Jingle

This month marks a big anniversary of my musical that Sondheim saw, The Christmas Bride. It was the sixth show I got produced in my twenties, and no decade since has seen nearly as much activity. The Christmas Bride hasn’t quite gone away, as it’s been subsequently presented in venues in different Northeast states, but that first time, so long ago, was in New York, in the Theatre District. Many’s the time, over the years, when I’ve purposefully walked past 354 W. 45thto solidify my memories. But now I think I’ve forgotten a lot, so here I’ll try to set down some answers to questions you might have.

How’d you get Sondheim to come?

Our musical director, Michael Lavine, had developed a long-standing relationship with the composer, but, at that point, he’d never seen Michael musical direct anything. Luckily, the time and location of The Christmas Bride provided a golden opportunity. Sondheim had a musical playing on the same block, and a new actress was taking over the lead role. A plan emerged for him to see our first act and her second act. That way, he could congratulate her on her performance, but have a good excuse to run out of our theatre at intermission, without talking to anybody.

And that’s exactly what happened. But, all sorts of people around me encouraged me to write him a letter to get his reaction. So, that happened, and his response hung on my wall for decades afterwards. I’d joked about cleverness in my note to him and he took me seriously: “Heavy rhyming is not cleverness. Cleverness consists of thought, surprise and imagination.” Words I’ve taken to heart ever since.

A mutual friend recently referred to Michael Lavine as a famous person, and it’s true: he also musical directed my On the Brink, Our Wedding, and my evening at the Donnell Library.

Is The Christmas Bride an original musical? About Christmas?

Yes and no and yes and no. It says right on the title page and poster that The Christmas Bride is based on a book by Charles Dickens, The Battle of Life. So, one might naturally conclude that this isn’t an original musical. But when you read The Battle of Life, you’ll discover that there’s virtually no plot there. It describes a situation, and some characters; something about a boy-next-door proposing to the younger of two sisters, which, I guess, condemns the older one to spinsterhood. Enter MK Wolfe, who had a great number of bright thoughts about the situations in the story, and our contemporary conception of Dickensian Christmas. A far-more famous Dickens novella – you know the one – created the template for how we think about Christmastime. Countless twentieth century works refer to this, and our musical couldn’t ignore it in the way The Battle of Life did.

But we had an idea that, I think, everybody can relate to: those holiday times when you’re with your family but not quite feeling the spirit. So, I wrote an English carol for our characters to sing, I’m Happiest At Christmas, to contrast the emotions of our heroine, who thinks she’s chosen the wrong suitor and lost her one true love. The librettist and I were clicking particularly well on this moment, since the stakes were so high that something sort of funny – a family singing louder at a crying ingénue to make her feel better – played for full pathos.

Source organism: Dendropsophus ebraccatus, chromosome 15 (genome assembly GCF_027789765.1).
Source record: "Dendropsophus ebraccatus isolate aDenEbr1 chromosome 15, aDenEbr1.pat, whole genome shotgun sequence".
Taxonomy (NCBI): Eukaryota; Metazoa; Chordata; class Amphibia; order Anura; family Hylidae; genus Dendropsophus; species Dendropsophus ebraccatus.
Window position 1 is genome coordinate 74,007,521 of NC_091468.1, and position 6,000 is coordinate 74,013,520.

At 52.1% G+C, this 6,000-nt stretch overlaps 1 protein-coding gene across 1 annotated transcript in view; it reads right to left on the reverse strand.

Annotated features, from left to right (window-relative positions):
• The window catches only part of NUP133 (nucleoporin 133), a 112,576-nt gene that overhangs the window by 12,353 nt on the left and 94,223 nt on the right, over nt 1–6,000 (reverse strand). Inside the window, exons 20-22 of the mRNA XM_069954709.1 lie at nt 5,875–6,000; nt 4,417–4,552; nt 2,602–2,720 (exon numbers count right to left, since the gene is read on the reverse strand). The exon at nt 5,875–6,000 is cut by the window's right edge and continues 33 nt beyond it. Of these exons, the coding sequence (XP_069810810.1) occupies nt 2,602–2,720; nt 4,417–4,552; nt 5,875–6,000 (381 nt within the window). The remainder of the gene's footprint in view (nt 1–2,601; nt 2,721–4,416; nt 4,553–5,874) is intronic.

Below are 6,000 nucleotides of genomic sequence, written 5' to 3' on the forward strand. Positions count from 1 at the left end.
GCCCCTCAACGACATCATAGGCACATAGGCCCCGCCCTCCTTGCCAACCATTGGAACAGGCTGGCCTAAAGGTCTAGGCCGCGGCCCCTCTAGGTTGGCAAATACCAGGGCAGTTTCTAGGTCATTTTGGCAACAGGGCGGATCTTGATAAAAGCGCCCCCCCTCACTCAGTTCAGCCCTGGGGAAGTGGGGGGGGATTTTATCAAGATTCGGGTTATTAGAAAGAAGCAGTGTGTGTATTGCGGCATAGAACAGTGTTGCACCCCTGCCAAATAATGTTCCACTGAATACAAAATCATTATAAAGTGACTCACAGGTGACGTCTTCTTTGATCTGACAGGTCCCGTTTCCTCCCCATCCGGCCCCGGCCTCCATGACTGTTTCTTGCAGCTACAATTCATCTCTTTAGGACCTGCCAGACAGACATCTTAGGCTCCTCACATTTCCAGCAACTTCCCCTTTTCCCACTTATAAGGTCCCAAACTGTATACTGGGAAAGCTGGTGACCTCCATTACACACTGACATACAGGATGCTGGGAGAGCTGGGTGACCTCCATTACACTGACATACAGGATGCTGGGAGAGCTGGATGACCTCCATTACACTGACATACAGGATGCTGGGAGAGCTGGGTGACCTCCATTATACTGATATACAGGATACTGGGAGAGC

So, yes, certain scenes are set at Yuletide, but it never strikes me as apt to called The Christmas Bride a Christmas musical. It’s a melodrama with perils and fights, but it’s also a romance, with impetuous departures, secret meetings, and twin brothers: one mild, one frightening. Does that sound like a Christmas musical to you?

How’d you get six musicals produced in your twenties?

Not to mention one in my teens. But I didn’t get to see the first one, so The Christmas Bride was the sixth I saw produced. Effective networking means a chain with many links. So, when I was 18 and a freshman in college, I got cast in the smallest possible role in a Shakespeare play. At the first read-through, I asked about the songs; there were many of them. The director hadn’t considered where the tunes would come from, so I volunteered to write them, and the director was glad to delegate the task. The thing I really wanted to do in college was to write The Varsity Show, the annual student-created revue where Rodgers had met both Hammerstein and Hart. But, the years I was at Columbia, they didn’t do Varsity Shows. Instead, I pitched the Barnard Gilbert and Sullivan Society across the street on the idea of my writing a piece specifically for them, and this played in the very theatre where The Fantasticks had its premiere some decades earlier. In the audience was Adam Belanoff, two years behind me in school, and he managed to revive the Varsity Show tradition and gave me my dream role as songwriter. This was so successful, we were asked to create an off-off-Broadway revue, On the Brink, which played at the old Gene Frankel Theatre near Lincoln Center. The newer Gene Frankel Theatre, on Bond Street, is around the corner from a non-descript N.Y.U. building where, also a round number of years ago, The Heavenly Theatre played. My collaboration on that was set up by someone who remembered my work from The Winter’s Tale. Oh, and the show that was done when I was a teen got completely rewritten due to a copyright issue. There: have I named six?

Once I turned thirty, though, the links of my chain of associations began to sever. Some people left town, some left the theatre, and eventually we ceased sending each other Christmas cards. Which reminds me: I ought to get on that.

 

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